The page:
From the Slave Kitchen to the Great Room: Guest Author Pice by Connie YoshimuraLast week I had the opportunity to visit Thomas Jefferson’s home at Monticello. Jefferson, who is considered one of the primary architects of our Declaration of Independence, also had a love for residential architecture and, as a result, his home at Monticello was always a work in progress. At his death, it fell into disrepair, was sold to private parties until finally purchased and restored by the Thomas Jefferson Foundation. As I walked through the home on the guided tour, I could not help but be struck by the similarities and significant differences from the homes we build today and how a home is a reflection of our personal and social values.
Jefferson did not like to waste space. Therefore, his staircases were narrow and tucked away in the corners of rooms. They was never a grand architectural focal point like so many wrought iron and stained wood staircases today. The fireplaces in every room were used for heat. They had decorative mantles and some tile surrounds but the hearths were always on the floor to help keep the floors warm. Today, it’s rare to find anything but a gas fireplace that you turn on with a switch in a new home. Even wood burning fireplaces are rarely used for heat but rather to create a certain ambience.
The foyer of Jefferson’s home was where he greeted guests and, in some instances, led them into a small parlor for conversation. It was not unlike the two story foyers we see in many luxury homes today with original art and, yes, moose antlers. Jefferson was sensitive to light and window placement and had constructed the first dome room in America. His paned windows were built almost from ceiling to the floor in every room.
Also striking were the vibrant colors —peach and aqua in the foyer’s wainscot which the guide said were thought to be the original colors. Jefferson evidently liked color and the walls in the dining room were painted a bright gold. However, unlike today’s formal dining room, which sits vacant except for a couple of holidays each year, Jefferson’s dining room was used every day and the furniture consisted of two or three folding tables which after the breakfast and dinner meals (the only meals served in the household) were folded up against the walls so that the room could be used as a sitting room and additional parlor for family members.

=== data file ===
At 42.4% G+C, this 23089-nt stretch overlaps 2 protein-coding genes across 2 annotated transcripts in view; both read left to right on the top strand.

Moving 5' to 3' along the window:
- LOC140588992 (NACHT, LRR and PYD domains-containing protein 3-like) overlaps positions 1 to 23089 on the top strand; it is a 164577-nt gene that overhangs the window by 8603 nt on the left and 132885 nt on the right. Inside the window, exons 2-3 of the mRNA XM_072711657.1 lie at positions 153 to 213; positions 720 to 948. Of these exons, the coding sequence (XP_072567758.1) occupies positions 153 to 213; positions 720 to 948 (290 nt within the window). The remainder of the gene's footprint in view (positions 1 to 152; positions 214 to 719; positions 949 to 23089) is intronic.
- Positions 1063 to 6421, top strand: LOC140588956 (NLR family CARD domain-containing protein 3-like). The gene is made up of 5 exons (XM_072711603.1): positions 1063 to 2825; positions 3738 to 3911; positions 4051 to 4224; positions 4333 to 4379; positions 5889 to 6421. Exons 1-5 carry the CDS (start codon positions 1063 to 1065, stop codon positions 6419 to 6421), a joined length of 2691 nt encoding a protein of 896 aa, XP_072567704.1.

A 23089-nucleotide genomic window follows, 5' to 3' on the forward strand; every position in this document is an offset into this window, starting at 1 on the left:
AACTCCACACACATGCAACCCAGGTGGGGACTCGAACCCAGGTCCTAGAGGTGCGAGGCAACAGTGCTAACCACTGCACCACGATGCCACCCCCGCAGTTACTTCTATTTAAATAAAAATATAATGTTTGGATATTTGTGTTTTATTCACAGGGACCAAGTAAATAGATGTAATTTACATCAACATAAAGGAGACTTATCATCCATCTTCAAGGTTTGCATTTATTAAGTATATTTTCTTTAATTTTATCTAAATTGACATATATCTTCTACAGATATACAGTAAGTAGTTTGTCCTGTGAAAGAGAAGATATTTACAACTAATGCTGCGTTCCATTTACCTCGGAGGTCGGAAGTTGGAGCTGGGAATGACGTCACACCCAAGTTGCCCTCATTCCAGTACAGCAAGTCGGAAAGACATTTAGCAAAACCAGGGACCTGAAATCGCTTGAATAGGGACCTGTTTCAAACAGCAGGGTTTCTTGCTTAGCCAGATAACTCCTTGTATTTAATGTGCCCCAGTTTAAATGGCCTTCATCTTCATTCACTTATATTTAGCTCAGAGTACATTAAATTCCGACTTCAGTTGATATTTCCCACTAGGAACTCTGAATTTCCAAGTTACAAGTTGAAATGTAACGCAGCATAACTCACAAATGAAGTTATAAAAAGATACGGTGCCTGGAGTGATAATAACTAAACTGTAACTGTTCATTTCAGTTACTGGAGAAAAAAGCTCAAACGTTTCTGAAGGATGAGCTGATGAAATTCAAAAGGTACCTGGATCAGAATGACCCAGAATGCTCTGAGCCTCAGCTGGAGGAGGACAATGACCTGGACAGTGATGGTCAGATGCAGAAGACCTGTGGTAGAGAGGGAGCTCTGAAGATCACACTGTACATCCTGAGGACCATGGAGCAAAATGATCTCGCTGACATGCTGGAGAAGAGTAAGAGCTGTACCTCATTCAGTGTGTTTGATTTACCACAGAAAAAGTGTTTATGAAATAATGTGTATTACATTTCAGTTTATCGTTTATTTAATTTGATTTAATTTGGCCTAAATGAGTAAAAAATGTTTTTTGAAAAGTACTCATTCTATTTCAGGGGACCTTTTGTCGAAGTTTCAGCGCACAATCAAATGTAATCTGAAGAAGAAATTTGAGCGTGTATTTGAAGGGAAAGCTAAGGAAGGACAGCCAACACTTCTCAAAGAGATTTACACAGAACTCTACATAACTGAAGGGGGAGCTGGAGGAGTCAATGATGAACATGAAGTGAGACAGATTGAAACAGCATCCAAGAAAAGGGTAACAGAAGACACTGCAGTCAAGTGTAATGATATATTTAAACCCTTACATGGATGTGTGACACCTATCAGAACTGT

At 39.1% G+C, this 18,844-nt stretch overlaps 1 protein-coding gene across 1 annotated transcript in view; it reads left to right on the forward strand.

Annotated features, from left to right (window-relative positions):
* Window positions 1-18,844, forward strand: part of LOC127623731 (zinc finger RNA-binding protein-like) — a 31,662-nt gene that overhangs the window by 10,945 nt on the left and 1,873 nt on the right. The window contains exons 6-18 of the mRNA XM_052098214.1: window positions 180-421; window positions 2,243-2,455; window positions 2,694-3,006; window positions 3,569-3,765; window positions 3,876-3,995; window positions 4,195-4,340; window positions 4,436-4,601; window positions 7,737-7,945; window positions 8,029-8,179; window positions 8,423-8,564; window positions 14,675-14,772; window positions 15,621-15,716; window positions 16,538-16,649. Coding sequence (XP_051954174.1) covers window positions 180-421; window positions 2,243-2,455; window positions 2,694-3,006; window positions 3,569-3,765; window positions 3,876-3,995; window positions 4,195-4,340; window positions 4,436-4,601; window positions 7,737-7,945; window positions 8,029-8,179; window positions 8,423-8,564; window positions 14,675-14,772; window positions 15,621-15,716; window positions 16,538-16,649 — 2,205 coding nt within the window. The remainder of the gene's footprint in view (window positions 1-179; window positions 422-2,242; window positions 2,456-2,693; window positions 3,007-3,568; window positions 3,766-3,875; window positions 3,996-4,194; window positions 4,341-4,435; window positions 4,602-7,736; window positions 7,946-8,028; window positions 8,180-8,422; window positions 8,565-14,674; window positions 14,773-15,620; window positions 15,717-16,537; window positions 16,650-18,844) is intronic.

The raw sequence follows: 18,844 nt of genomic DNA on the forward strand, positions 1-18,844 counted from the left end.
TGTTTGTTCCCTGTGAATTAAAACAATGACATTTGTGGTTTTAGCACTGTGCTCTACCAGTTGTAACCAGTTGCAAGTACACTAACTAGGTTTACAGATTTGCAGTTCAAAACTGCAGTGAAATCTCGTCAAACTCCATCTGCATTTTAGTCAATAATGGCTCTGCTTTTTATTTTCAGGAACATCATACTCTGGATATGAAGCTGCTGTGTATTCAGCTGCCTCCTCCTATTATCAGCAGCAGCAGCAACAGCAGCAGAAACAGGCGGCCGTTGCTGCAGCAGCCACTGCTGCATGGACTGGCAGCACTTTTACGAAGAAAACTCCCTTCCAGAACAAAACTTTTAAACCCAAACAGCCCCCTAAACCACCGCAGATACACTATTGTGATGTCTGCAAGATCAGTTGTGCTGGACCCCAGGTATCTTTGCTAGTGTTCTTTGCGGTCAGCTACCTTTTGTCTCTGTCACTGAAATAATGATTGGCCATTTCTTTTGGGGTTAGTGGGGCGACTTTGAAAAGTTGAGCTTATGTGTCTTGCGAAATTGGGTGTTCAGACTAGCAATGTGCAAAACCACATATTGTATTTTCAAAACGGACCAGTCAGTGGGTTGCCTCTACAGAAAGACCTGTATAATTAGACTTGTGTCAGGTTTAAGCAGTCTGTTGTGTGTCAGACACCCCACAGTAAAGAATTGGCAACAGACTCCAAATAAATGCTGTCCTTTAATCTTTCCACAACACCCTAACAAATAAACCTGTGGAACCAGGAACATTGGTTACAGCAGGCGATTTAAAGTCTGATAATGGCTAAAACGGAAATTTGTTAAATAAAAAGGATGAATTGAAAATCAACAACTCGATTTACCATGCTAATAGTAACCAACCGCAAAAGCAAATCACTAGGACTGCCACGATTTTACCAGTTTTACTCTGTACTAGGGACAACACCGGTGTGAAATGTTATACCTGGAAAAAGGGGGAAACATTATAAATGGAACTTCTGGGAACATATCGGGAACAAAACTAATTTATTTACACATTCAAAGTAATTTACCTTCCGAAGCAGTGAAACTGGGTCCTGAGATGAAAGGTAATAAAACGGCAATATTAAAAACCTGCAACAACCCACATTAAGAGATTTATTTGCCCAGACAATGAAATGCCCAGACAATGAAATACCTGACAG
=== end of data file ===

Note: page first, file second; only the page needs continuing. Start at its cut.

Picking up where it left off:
The food was brought up from the kitchen located below the house by a narrow dumb waiter, an invention he brought with him from France, because Jefferson did not like to have his dinner conversations interrupted, or I would surmise, also overheard by the household slaves which brings us to a discussion of the slave kitchen tucked away beneath the house, in a long row along with the smokehouse, the stables, the laundry, the cook’s room and other functions necessary to maintain Monticello.
I have recently been criticized for calling it a slave kitchen but indeed that is exactly what it was because Jefferson, during his lifetime, maintained Monticello and its approximately 5,000 acres by owning approximately 200 slaves. So, the kitchen, along with what we would call today the laundry room, the pantry (the smokehouse), the garage (stable) were all out of site and to the guests arriving in the aqua and peach foyer, were out of site and out of mind. Jefferson believed that these ‘necessary conveniences’ needed to be hidden away. Even Monticello’s chef was a slave sent to France to be trained in the art of French culinary cuisine.
So, on the 2011 Martin Luther King Day when I visited Monticello, I could not help but reflect how far we have come as Americans and how our homes reflect that change. Today, we live in a great room, both literally and figuratively. We gather in the kitchen which is the heart of every home. I once had an architect tell me you can’t keep guests out of the kitchen so don’t even try. We live an informal, multi-generational and multi-cultural lifestyle. Our kitchens are full of Asian fusion, northern Italian, California style and southern comfort food to mention only a few, whether it is cooked at home or purchased from our favorite take-out place.
And here in Anchorage, Alaska, thousands of miles away from Monticello, we can celebrate our well-being and good fortune to live in a state that celebrates our independence and diversity from the slave kitchen to the great room.
Posted: February 1, 2011